So, I went to Chev's a little while back and when ordering my entree was extremely surprised to learn that the charros beans are no longer available. What the fork? How does that work? For those of you lacking the foggiest what I am talking about, charros beans were the frijoles that were not refritos. They looked like, well, beans In a spicy sauce. And now they are gone.

So, like Cee Lo Green might say, fork you and your no cans menu-hoo-hoo. Make your own beans. So, with props to Rick Bayless and Alton Brown, here is a method for making your own very tasty beans at home.

Pay attention.

Get yourself about 4 slices of nice, thick smoky bacon. Cut it into small, but roughly cut pieces and cook it in a suacepan, maybe 3 or 4 quart, over medium heat. Let it get crisp and render that fat out. (No, don't drain the damned fat. The beans soak it up and that's part of what makes this so good.) Pull the bacon out of the pan with a slotted spoon and set it aside on a plate. Don't eat it all while continuing the recipe. Now, at this point, you got options. You could saute about a cup of diced onion in there until translucent and then finely chop a couple of cloves of garlic and saute that for a minute. Then you add about a half a can of fire roasted tomatoes and a half a beer. Or, you could totally cheat and add the beer and about 7-8 ounces of salsa. (Know what salsa is? Chopped tomatoes, peppers, onions, and garlic with tomatoes. Duh. Let David Pace do the chopping. Completely fair.)

Oh, that beer? Dos Equis Amber works great, but so does Corona, Tecate, and Miller High Life. B-double "E"-R. It all works.

Simmer that stuff. Drain a couple of cans of pinto beans. Dump them in, toss the bacon back in and simmer the whole shebang on medium-low heat for about 15 minutes. Let them thicken up a bit.

If you didn't use the salsa, chop up a few seeded pickled jalapenos and put them in there. Salt to taste. Finish them with a handful of chopped cilantro-- about a half cup.

Knock yourself out. These are good.

Saturday, April 9, 2011


Crawford's on Urbanspoon

I just can't quite put it another way: This time of year sucks. Sure, the weather is starting to get a little nicer, and the grass is starting to show the slightest signs of coming back to life. But, overall, it is still rather "grey" around here. Hate that.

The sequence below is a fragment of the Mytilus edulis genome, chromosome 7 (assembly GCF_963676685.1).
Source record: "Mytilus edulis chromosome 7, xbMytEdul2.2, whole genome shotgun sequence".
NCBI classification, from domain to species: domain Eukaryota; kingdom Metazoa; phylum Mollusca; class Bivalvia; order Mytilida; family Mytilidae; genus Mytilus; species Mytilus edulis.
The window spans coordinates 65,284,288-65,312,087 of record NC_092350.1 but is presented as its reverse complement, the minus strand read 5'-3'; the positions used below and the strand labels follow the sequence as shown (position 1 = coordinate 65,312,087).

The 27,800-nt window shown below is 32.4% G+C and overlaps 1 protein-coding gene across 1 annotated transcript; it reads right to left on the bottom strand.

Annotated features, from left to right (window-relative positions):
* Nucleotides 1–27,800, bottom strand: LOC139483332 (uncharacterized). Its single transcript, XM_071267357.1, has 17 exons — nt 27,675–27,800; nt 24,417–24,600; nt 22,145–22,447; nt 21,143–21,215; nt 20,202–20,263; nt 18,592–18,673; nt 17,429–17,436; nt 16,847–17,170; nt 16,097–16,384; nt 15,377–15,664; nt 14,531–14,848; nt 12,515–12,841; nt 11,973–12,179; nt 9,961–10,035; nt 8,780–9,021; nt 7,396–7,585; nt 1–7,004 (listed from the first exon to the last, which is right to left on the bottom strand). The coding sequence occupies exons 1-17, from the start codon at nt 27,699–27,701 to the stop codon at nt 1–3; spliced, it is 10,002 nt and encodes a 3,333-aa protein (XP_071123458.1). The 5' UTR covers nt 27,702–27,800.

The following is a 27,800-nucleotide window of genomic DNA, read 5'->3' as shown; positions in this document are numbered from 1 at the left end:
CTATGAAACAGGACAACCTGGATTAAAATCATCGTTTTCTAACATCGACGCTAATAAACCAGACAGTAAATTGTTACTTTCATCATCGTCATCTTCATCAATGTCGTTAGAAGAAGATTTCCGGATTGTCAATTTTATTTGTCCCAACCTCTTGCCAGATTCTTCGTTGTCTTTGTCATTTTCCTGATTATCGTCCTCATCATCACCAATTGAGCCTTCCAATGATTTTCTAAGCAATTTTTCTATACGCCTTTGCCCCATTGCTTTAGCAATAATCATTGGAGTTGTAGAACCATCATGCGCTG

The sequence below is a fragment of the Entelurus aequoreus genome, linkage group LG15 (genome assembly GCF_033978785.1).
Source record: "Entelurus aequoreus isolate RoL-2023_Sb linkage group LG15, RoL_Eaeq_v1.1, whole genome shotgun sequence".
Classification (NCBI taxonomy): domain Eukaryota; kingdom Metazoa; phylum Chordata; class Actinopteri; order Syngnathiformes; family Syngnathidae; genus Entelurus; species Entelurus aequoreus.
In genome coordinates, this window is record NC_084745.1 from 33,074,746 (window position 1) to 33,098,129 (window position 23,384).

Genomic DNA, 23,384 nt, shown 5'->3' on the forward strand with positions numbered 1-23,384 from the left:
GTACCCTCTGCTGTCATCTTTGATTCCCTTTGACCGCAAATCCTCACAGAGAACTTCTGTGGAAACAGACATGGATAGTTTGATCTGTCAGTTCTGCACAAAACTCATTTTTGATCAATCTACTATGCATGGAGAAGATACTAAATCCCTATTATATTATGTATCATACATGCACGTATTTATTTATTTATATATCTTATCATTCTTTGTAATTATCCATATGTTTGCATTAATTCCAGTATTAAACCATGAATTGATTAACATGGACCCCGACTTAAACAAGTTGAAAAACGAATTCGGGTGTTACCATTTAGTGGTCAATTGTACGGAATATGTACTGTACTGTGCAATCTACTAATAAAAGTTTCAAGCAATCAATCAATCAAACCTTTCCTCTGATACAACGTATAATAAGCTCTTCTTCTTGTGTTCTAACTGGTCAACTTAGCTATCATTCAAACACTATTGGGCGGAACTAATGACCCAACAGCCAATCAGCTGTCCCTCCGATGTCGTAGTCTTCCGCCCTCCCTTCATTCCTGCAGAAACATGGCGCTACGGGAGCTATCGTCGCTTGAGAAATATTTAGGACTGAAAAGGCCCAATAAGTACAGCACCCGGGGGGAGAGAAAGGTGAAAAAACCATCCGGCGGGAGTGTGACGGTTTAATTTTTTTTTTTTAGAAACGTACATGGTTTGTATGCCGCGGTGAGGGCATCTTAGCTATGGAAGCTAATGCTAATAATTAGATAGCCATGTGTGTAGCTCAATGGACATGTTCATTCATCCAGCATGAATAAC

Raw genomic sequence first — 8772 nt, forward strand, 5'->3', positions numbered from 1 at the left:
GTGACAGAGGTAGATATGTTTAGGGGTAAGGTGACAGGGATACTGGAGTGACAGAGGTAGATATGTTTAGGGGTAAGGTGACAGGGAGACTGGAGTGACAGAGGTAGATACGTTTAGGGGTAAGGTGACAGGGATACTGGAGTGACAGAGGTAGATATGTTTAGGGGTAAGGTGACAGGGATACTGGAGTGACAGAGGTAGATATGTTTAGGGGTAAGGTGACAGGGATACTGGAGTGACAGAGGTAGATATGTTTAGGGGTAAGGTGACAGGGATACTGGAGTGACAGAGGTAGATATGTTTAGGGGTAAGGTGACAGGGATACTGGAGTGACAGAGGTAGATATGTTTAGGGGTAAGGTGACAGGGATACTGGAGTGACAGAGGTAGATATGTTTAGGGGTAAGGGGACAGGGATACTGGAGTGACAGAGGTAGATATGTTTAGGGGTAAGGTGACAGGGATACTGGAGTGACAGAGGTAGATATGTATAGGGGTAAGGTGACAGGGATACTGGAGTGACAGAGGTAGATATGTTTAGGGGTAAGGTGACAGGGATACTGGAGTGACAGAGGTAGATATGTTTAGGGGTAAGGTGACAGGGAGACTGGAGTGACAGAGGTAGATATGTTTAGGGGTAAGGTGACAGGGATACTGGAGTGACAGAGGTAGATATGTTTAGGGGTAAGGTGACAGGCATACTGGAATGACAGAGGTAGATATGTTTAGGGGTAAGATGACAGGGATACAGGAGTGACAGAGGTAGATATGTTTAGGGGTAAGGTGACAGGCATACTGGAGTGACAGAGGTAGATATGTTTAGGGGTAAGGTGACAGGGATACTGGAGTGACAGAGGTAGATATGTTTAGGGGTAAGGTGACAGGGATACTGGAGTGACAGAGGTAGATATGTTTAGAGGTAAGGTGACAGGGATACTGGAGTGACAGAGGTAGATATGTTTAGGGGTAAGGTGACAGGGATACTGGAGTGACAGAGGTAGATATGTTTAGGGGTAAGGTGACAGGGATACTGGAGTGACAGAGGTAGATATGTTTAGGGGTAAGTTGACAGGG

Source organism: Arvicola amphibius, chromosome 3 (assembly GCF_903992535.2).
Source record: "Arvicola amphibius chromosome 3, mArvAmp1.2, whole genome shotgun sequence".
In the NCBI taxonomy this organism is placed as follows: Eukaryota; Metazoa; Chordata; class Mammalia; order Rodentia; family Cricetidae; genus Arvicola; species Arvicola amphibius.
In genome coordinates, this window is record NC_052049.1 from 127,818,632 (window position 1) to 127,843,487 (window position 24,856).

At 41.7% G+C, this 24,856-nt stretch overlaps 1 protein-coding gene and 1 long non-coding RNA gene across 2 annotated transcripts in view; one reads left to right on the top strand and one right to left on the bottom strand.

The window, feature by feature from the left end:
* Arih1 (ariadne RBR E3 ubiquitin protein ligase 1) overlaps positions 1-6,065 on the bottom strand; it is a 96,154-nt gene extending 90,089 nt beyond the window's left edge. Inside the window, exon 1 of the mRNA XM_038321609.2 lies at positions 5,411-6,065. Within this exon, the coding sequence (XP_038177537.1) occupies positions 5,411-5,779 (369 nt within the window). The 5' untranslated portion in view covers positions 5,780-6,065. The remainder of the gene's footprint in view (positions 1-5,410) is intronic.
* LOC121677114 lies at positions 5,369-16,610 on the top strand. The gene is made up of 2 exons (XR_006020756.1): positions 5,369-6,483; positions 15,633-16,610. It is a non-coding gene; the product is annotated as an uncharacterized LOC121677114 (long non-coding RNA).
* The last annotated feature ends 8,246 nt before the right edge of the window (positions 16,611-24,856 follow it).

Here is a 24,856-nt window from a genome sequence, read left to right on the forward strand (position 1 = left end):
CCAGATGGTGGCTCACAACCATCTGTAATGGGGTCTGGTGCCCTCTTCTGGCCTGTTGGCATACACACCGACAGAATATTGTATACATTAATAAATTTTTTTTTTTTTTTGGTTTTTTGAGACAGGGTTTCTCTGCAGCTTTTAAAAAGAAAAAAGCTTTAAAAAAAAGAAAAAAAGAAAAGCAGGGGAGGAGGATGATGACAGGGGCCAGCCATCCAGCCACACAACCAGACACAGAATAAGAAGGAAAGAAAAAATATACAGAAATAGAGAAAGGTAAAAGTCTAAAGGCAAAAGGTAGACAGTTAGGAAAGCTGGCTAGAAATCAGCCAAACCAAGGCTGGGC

However, if you find your visual senses needing a little jump start, you might wander down to Crawford's on Phillips Ave downtown. Crawford's is the newest addition to the Sioux Falls fine dining scene. Named after the menswear store that once occupied the same spot, the building is beautiful. Step inside and be prepared for an explosion of styles, textures, and colors. I believe I read the decor is kind of like cowboy meets gypsy. That's a pretty good start. You'll see original brick, a pressed tin ceiling, leather, iron, lighting fixtures fashioned from antlers, cowhide, dark wallpaper festooned with jewels, colored candle holders, silk curtains, etc. etc. etc. A person could probably discover something they haven't seen previously on just about any trip in there. It's quite the experience.

The menu is pretty interesting. Kind of standard fine dining fare, in my opinion. Steaks, fish, lamb, pasta, salads, soups, appetizers. On our visit, we started with some calamari, steak bites, and smoked chicken wings. Nothing terribly exciting, but all prepared well and sent out without error. The calamari was some of the largest cut and tenderest squid I have had here. We tried the onion soup, which featured something like four onions. Hard to tell that, though, because of the smoky gruyere melted on top that gave it a definite smokiness. The entrees were good. Fairly big portions.

Service was good. We had a great waitress who was friendly and eager to serve. That can get a person a long way. Her only fault was a general lack of knowledge of fine food and the nuances of the menu. Crawford's makes a pretty big production out of the service. Our entrees were delivered by at least two people from the kitchen.

However . . . decor alone won't carry the day. Even though Crawford's is off to a great start, especially for being open only a week, I would offer the following thoughts:

  • I personally thought the approach to the entrees was a little ham-handed. The food was well prepared, but the portions were a tad large. Big and pretty don't necessarily go together. I hope the chefs will start to experiment and get out a little more toward the "edge" like the guys at Bros have done. The food just needs a little more, well, finesse.

  • I'd like to see some awesome off-menu specials. I learned a long time ago that if a place is featuring a really special dish that isn't on the menu, that's probably what you want to go for.

  • Get that staff educated.